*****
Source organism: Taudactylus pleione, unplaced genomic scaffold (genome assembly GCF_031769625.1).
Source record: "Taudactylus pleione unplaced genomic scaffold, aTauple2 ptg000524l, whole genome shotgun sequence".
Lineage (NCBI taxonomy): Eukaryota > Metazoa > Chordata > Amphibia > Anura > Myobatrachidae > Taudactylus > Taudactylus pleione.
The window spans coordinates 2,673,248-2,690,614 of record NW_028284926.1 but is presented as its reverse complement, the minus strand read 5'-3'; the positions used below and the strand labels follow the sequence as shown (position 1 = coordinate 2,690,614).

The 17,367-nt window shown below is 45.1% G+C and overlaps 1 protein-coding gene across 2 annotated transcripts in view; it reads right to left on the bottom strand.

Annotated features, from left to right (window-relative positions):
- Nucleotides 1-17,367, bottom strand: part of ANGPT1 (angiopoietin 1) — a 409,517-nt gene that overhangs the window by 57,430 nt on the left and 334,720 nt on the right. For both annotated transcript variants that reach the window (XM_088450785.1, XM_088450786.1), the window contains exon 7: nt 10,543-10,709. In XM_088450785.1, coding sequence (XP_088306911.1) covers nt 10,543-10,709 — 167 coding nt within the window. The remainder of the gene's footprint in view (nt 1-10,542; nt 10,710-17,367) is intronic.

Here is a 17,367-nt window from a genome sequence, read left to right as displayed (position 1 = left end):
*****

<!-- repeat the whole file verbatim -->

Source organism: Taudactylus pleione, unplaced genomic scaffold (genome assembly GCF_031769625.1).
Source record: "Taudactylus pleione unplaced genomic scaffold, aTauple2 ptg000524l, whole genome shotgun sequence".
Lineage (NCBI taxonomy): Eukaryota > Metazoa > Chordata > Amphibia > Anura > Myobatrachidae > Taudactylus > Taudactylus pleione.
The window spans coordinates 2,673,248-2,690,614 of record NW_028284926.1 but is presented as its reverse complement, the minus strand read 5'-3'; the positions used below and the strand labels follow the sequence as shown (position 1 = coordinate 2,690,614).

The 17,367-nt window shown below is 45.1% G+C and overlaps 1 protein-coding gene across 2 annotated transcripts in view; it reads right to left on the bottom strand.

Annotated features, from left to right (window-relative positions):
- Nucleotides 1-17,367, bottom strand: part of ANGPT1 (angiopoietin 1) — a 409,517-nt gene that overhangs the window by 57,430 nt on the left and 334,720 nt on the right. For both annotated transcript variants that reach the window (XM_088450785.1, XM_088450786.1), the window contains exon 7: nt 10,543-10,709. In XM_088450785.1, coding sequence (XP_088306911.1) covers nt 10,543-10,709 — 167 coding nt within the window. The remainder of the gene's footprint in view (nt 1-10,542; nt 10,710-17,367) is intronic.

Here is a 17,367-nt window from a genome sequence, read left to right as displayed (position 1 = left end):